Select Page

15,000 from Northern Ireland sign open letter to object to Gov forcing abortion on the region

UPDATE: As of 19/07, over 19,000 residents of Northern Ireland have backed Baroness O’Loan’s letter

Baroness O’Loan has accused a Westminster attempt to force changes in the abortion law in Northern Ireland of “treat[ing] the people of Northern Ireland with contempt” in an open letter to the Prime Minister.

As of Monday over 15,000 people from Northern Ireland have backed Baroness O’Loan’s letter and objected to this anti-democratic move by Westminster. The letter demands that the Government take one of two options: either withdraw the Bill or add a clause to the Bill to address the democratic deficit within the Bill.

In a follow-up to her speech in the House of Lords, the letter to Theresa May, which is open for anyone from Northern Ireland to sign, draws attention to the constitutional impropriety of the fast-tracking of this controversial Bill.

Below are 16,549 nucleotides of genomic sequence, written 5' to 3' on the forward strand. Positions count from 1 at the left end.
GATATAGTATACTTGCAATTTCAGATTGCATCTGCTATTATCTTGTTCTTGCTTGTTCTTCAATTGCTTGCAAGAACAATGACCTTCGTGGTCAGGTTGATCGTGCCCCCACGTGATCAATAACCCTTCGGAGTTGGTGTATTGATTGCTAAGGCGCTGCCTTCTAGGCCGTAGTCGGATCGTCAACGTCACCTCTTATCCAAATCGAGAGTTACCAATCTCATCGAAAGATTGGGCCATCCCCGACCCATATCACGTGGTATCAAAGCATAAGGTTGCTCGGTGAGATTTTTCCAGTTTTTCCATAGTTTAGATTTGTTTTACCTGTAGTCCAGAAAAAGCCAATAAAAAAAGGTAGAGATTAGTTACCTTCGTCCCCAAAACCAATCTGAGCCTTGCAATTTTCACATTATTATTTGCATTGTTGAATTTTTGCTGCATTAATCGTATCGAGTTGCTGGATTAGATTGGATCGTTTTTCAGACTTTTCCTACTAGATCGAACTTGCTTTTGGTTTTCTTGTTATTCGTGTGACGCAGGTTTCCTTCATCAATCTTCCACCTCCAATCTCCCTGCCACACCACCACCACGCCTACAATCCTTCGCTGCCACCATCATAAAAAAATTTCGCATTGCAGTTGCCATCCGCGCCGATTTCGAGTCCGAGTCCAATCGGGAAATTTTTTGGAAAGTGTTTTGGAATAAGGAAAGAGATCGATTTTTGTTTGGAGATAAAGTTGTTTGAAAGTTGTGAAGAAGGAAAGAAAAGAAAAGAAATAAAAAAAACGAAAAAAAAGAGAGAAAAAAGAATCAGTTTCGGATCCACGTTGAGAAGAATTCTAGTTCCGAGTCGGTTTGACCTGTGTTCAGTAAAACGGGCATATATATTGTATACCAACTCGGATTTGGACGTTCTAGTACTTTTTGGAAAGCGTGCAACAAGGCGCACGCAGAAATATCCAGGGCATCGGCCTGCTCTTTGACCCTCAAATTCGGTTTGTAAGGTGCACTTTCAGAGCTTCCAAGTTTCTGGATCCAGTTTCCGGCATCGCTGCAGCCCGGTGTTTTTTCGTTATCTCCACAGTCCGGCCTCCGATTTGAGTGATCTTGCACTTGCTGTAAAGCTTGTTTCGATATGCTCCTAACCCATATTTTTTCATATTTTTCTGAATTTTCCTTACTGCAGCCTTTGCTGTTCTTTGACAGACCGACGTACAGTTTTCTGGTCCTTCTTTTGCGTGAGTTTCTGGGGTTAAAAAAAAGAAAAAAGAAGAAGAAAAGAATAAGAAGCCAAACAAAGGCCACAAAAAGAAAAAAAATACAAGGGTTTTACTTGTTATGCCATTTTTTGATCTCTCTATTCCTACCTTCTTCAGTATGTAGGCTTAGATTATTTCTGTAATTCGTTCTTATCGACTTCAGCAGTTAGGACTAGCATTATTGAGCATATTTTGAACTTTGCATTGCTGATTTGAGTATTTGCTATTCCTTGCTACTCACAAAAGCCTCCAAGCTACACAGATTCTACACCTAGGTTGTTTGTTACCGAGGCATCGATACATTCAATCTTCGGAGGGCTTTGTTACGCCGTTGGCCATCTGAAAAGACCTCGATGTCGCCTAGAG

This is the first time the Conservative Government have actively promoted abortion legislation and scrapped it’s neutral position on abortion.

In fact, due to the rushed process, according to Baroness O’Loan and apparently confirmed by the Government, that the abortion amendment does not function properly and cannot, for various technical, legal reasons, implement abortion into Northern Ireland.

“The clause which is currently in the bill does not work,” the baroness told the BBC’s Good Morning Ulster programme.